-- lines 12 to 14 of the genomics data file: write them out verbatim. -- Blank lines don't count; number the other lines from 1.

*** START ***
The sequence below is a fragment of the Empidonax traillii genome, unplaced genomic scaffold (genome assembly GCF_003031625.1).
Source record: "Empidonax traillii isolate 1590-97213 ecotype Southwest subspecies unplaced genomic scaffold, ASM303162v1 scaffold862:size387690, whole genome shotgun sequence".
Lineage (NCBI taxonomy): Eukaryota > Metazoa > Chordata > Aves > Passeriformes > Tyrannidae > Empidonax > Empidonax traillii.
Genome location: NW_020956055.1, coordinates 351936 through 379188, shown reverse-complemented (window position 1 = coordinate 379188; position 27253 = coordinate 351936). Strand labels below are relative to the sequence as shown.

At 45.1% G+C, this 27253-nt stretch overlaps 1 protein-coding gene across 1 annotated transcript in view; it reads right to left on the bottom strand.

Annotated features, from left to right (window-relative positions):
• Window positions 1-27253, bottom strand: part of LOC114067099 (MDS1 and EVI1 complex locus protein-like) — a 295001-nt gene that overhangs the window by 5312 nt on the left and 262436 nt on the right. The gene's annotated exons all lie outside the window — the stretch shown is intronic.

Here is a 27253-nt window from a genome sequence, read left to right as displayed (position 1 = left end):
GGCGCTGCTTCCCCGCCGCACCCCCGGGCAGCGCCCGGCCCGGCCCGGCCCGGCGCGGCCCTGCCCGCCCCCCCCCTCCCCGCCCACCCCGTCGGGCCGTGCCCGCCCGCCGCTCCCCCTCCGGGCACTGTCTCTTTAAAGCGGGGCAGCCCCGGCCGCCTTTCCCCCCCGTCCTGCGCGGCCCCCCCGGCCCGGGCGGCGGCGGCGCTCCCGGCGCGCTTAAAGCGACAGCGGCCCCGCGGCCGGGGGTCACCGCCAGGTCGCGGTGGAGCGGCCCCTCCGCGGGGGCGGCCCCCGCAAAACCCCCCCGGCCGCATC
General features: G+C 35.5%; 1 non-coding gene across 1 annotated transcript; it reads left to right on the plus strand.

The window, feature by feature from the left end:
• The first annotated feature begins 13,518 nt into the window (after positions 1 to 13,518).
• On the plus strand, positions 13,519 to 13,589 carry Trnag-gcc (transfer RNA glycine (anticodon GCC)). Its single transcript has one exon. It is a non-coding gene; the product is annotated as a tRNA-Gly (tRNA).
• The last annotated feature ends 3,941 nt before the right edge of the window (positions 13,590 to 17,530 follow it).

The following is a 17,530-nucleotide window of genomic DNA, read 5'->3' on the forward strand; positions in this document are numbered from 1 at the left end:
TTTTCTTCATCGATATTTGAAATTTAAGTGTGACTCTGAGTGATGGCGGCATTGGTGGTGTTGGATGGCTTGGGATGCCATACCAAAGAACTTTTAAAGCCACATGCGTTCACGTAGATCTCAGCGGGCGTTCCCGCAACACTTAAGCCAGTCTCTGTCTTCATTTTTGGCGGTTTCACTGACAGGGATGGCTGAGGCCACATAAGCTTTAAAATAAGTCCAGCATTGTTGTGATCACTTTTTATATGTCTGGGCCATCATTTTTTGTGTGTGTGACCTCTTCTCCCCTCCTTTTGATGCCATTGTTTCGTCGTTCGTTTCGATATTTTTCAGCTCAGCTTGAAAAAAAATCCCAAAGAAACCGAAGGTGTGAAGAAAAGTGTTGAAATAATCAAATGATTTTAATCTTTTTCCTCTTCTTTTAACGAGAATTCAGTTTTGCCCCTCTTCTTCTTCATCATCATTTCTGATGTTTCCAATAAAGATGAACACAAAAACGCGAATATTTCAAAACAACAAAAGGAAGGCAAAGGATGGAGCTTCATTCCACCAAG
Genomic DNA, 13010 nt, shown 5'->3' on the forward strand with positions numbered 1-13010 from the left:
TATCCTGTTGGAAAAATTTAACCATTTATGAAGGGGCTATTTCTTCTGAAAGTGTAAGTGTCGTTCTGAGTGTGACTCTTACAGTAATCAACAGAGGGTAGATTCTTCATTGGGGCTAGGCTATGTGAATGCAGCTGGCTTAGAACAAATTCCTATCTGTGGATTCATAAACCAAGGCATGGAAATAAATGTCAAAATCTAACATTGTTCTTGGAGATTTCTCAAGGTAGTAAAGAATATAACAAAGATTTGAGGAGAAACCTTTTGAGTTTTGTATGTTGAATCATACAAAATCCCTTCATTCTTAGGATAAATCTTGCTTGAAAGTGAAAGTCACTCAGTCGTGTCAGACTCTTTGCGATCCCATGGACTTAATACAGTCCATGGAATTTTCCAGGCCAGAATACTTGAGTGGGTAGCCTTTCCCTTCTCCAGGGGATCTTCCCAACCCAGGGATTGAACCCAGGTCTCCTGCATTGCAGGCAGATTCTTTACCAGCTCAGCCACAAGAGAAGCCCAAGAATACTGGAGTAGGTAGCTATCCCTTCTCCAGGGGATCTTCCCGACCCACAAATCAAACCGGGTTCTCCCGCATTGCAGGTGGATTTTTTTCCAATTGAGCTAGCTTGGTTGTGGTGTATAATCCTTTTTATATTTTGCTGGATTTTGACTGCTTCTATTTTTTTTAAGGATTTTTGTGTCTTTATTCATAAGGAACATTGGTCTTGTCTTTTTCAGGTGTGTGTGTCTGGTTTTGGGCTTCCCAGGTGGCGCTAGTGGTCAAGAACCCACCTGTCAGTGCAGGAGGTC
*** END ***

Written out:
• The first annotated feature begins 13,518 nt into the window (after positions 1 to 13,518).
• On the plus strand, positions 13,519 to 13,589 carry Trnag-gcc (transfer RNA glycine (anticodon GCC)). Its single transcript has one exon. It is a non-coding gene; the product is annotated as a tRNA-Gly (tRNA).
• The last annotated feature ends 3,941 nt before the right edge of the window (positions 13,590 to 17,530 follow it).